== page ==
People differ in the way they approach and handle choices with unsure outcomes. In this study we demonstrate that individual differences in the neural processing of gains and losses relates to attentional differences in the way individuals search for information in gambles. Fifty subjects participated in two independent experiments. Participants first completed an fMRI experiment involving financial gains and losses. Subsequently, they performed an eye-tracking experiment on binary choices between risky gambles, each displaying monetary outcomes and their respective probabilities. We find that individual differences in gain and loss processing relate to attention distribution. Individuals with a stronger reaction to gains in the ventromedial prefrontal cortex (vmPFC) paid more attention to monetary amounts, while a stronger reaction in the ventral striatum (VS) to losses was correlated with an increased attention to probabilities. Reaction in the posterior cingulate cortex (PCC) to losses was also found to correlate with an increased attention to probabilities. Our data shows that individual differences in brain activity and differences in information search processes are closely linked.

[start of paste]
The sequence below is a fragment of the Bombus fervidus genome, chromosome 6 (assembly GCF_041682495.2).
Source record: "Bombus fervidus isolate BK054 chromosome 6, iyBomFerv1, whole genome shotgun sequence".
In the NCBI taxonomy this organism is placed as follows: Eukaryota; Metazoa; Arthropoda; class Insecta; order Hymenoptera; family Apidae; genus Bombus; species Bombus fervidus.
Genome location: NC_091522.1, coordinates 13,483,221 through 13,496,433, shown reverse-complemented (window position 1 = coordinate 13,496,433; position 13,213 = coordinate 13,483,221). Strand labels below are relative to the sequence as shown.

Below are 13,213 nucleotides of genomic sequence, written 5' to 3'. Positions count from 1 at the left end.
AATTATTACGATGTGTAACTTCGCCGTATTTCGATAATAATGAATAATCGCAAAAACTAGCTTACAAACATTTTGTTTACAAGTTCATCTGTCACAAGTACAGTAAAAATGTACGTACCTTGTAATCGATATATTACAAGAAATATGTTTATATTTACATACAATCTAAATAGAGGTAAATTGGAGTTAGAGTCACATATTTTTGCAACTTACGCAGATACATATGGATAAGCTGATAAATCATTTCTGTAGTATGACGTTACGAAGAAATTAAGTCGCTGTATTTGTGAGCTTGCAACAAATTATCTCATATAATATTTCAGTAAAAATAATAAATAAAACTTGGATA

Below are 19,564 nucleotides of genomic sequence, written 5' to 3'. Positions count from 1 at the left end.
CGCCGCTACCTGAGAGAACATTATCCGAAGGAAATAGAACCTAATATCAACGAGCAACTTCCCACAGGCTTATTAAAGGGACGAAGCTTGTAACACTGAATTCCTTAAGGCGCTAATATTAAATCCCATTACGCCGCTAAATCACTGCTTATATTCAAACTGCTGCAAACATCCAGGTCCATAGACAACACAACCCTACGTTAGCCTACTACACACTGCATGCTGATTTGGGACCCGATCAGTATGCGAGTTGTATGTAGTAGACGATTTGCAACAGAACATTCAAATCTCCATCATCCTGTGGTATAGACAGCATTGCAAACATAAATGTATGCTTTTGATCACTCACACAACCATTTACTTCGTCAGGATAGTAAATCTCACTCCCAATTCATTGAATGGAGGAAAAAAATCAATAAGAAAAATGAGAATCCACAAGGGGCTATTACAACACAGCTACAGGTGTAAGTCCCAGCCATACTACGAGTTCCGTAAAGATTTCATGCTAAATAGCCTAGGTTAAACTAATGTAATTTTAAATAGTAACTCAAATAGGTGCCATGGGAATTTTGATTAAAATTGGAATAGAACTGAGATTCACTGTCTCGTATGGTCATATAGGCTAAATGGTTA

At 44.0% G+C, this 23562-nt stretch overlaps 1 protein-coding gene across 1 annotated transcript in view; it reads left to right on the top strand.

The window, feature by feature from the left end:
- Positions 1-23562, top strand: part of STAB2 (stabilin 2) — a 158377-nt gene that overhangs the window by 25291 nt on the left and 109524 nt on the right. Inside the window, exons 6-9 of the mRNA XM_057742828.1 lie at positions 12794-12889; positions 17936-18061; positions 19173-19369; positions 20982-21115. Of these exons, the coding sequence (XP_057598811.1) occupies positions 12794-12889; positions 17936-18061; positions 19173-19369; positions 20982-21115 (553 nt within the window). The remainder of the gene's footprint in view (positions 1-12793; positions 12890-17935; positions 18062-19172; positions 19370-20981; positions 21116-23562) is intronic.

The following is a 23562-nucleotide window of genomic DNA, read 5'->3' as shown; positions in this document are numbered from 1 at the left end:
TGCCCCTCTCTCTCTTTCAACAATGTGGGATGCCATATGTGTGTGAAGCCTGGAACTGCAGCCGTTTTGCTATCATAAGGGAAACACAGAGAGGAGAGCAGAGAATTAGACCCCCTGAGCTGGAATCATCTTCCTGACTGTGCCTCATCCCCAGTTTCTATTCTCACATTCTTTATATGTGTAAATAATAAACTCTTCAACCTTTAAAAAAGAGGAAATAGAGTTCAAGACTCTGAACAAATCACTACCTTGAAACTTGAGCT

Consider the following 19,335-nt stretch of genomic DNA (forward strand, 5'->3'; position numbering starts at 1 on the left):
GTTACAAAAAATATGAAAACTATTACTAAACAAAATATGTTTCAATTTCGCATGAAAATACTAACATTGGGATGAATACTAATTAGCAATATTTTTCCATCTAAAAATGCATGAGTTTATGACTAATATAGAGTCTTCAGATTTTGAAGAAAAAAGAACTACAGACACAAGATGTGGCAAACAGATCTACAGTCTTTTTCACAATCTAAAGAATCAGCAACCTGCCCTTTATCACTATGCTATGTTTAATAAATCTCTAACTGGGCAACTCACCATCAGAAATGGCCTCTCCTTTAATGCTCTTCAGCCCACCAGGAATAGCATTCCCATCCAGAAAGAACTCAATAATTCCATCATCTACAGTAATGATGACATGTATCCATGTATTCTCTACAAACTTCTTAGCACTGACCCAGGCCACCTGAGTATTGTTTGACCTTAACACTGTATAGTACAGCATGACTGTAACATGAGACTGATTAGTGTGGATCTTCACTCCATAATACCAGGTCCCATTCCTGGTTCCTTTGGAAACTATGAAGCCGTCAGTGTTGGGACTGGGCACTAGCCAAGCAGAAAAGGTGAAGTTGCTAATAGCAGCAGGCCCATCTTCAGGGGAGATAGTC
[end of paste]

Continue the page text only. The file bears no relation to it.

Significance Statement The processing of gains and losses has been thoroughly investigated in the field of decision making using different methods such as eye-tracking and neuroimaging. Even though previous studies have combined both of these methods in single tasks before, this is the first study that correlates the results from two separate tasks employing either method. Using this approach, we show for the first time that individual differences in neural gain and loss processing relate to individual differences in the information search phase of risky gambles. These results emphasize the functional interplay between attention and the neural circuits of reward and loss processing.
Authors report no conflict of interest.
The study was partly funded by the Frankfurt Institute for Risk Management and Regulation (FIRM) and BW was supported by a Heisenberg Grant of the German Research Foundation ((Deutsche Forschungsgemeinschaft (DFG)), WE 4427(3—2), http://www.dfg.de/en/research_funding/programmes/ individual/heisenberg/). The funders had no role in study design, data collection and analysis, decision to publish, or preparation of the manuscript.